29 July 2014

Cycling in the Cordillera Blanca: a loop around Huascarán

After a few days of rest in Carhuaz, we were itching to stop staring up into the snowcapped peaks of the Cordillera Blanca and actually start riding in them! There are just too many pictures from these five days in the mountains, so we present you with another blog in the classic pictures-tell-the-story format.

Leaving as much as possible in the hotel, our lightweight (or more accurately, lighter-weight) set up had us flying up the paved climb out of Carhuaz to Shilla.

As we continue climbing on the pristine pavement, Peru´s highest mountain, Huascarán, comes into view.

The road flattens out through a pampa at 3900 m, after which, the climb to Punta Olímpica starts in the form of the zig-zags which you can just make out in the distance.
Camped at 3900 m before the switchbacks, to better aid our acclimatisation, we enjoyed the afternoon light on the surrounding peaks.

The night views weren´t bad either.

The next morning the road had us climbing straight towards the glacier as we headed up to Punta Olimpica.

At 4750 m we found temporary shelter from snow and cold at the newly opened tunnel...
... but we opted for the old road, which climbs a further 150 m, traffic free.
At 4850 m Lucy started to feel dizzy (probably due to the altitude), so turned around and took the tunnel. Alberto finished the last 50 m on his own and took the mandatory picture at 4900 m. In both cases, it´s the highest we´ve ever pedalled.
Stunning views from the top of Punta Olímpica, but riding those tempting switchbacks will have to wait for another time, as Alberto joined Lucy retracing to the tunnel.
It was a cold but mercifully quick descent to Chacas, which is famous for its Don Bosco mission and artesanías. The Italians kindly let us stay with in their parochial house and even allowed us to eat some of their yummy dinner.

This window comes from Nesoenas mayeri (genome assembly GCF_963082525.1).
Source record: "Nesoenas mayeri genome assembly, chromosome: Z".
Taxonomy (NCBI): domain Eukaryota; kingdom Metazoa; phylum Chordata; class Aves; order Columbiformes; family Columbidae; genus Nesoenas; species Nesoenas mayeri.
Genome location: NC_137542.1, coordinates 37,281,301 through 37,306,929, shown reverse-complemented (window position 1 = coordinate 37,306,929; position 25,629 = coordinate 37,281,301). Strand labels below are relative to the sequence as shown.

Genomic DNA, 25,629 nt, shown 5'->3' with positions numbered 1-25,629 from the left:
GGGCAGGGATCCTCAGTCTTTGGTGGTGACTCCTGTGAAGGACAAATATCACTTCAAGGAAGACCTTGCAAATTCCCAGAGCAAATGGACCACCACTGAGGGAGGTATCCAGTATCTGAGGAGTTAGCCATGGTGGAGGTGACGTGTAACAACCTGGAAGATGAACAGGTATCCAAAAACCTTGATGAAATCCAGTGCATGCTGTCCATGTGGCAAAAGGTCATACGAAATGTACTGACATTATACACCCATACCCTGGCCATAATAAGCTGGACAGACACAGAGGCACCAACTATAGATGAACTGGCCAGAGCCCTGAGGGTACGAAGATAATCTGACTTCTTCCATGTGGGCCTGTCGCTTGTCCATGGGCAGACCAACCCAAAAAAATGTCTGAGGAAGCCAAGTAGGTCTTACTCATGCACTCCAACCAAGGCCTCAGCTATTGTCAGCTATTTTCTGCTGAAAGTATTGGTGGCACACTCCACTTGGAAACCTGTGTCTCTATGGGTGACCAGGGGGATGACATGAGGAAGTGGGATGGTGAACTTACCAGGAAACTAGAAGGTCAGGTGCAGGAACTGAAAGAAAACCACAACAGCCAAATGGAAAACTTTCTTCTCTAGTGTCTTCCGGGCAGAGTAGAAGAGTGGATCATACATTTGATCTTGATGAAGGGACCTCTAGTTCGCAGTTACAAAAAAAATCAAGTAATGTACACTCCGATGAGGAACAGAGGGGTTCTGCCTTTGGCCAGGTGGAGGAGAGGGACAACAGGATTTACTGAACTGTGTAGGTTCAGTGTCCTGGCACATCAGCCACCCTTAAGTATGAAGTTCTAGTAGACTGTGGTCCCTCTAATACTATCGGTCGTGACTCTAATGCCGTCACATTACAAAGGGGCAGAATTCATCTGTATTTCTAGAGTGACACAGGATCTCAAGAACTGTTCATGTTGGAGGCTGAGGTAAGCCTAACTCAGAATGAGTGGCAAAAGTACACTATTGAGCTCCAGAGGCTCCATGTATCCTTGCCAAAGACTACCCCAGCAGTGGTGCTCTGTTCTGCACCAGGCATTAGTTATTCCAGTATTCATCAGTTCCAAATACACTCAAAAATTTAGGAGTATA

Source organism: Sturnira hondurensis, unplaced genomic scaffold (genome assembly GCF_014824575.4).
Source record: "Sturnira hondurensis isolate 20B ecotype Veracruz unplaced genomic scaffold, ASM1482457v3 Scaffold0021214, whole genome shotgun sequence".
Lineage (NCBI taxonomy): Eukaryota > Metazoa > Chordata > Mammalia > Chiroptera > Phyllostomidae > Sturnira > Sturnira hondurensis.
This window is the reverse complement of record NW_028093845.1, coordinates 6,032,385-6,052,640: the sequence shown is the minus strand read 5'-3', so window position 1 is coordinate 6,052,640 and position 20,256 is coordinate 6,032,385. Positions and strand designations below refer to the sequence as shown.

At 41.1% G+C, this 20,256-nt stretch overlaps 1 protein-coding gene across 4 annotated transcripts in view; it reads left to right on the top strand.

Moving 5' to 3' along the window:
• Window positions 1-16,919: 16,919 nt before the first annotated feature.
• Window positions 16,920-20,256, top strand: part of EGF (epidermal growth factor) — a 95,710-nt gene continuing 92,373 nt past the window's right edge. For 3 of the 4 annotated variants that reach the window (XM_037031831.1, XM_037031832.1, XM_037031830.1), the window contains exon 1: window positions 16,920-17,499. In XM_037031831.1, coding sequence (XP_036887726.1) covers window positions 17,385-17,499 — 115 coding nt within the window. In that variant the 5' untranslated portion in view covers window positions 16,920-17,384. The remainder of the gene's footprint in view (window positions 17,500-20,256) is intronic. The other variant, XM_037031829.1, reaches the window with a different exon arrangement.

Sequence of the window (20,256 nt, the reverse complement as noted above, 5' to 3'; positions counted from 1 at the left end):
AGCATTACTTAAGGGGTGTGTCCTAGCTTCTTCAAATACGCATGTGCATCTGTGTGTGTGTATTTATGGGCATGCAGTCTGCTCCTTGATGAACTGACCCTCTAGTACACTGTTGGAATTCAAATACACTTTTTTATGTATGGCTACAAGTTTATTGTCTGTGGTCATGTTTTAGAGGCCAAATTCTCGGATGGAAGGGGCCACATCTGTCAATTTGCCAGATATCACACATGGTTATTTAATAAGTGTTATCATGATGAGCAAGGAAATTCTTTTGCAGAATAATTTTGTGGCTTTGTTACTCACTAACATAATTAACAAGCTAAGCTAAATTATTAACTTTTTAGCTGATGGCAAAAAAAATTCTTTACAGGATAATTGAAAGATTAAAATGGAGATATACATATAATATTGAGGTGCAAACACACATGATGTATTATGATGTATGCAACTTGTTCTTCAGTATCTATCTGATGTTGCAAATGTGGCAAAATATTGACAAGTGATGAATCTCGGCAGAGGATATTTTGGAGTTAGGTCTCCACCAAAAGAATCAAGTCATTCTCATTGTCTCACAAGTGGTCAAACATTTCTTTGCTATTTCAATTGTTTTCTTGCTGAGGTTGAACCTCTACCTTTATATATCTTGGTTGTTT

The next day, on our way to Sapchaa, we met French cyclist Laurent, on a tour of schools connected to the Plan charity.
We watched rain fall around the valley as we climbed away from Sapchaa...

...and at 3900 m, the rain caught up with us and we dove into our tent before yet another 4000m-plus pass.
The following morning we enjoyed a thrilling descent to Yanama, with a background of nevados in the distance.

Arriving in Yanama at 10am, we found ourselves craving chicken for breakfast. Luckily, this is a perfectly reasonable request in rural Peru and we left town an hour later fully satisfied.
Continuing on from Yanama, we hit another fast descent,

then arrived at the tiny community that is Vaquería, well known for being the start/finish of the popular Santa Cruz trek.

From Vaquería we climbed to the last pass of the route, the Portachuelo de Llanganuco, passing waterfalls as we went.
At 4300 m we called it a day and camped in another idyllic spot.

Air must be pure up here.

We woke up to overcast skies, that then cleared as we approached the last switchbacks of the pass. Chopicalqui stands out at 6354 m.

The views kept getting better...

...and better

Until we crested Portachuelo de Llanganuco pass at 4700 m.
Happy cyclists with the Huascarán Sur (left) and Norte (right).
The descent from Portachuelo was slow going, given the rough condition of the roads, but it gave us the chance to soak in the views of the nevados Huandoy(s), Pisco and Chakrarahu (left to right).
As we turned the first corner of the descent, the lagunas Llanganuco came into view in the valley below.
Chakrarahu´s (6108 m) steep ice wall.
A quick lunch by the lagunas...

... before we pressed on down a quick descent back to Yungay, completing a loop of the nevados Huascarán

Arriving back in Carhuaz after 225 km of hard riding in the mountains, we treated ourselves to our favourite home-made ice cream at Virgen de las Mercedes panadería.

Route notes:

It´s a well travelled loop around the Cordillera which you can read about in many other blogs such as here. There is no need to carry more than a couple days supplies. Chacas, Yanama and Sapchaa all have ample restocking opportunities. The Punta Olímpica Pass from Carhuaz to Chacas is all paved, with the exception of the old road going off above the tunnel at 4750 m. From Chacas the entire route is unpaved to Yungay. Route below:

1 comment:

  1. I want to state for the record that I am a huge fan of the pictures-tell-the-story blog format. The lagunas nestled beneath the nevados looks like something out of a fairy tale. Enjoy it and stay warm!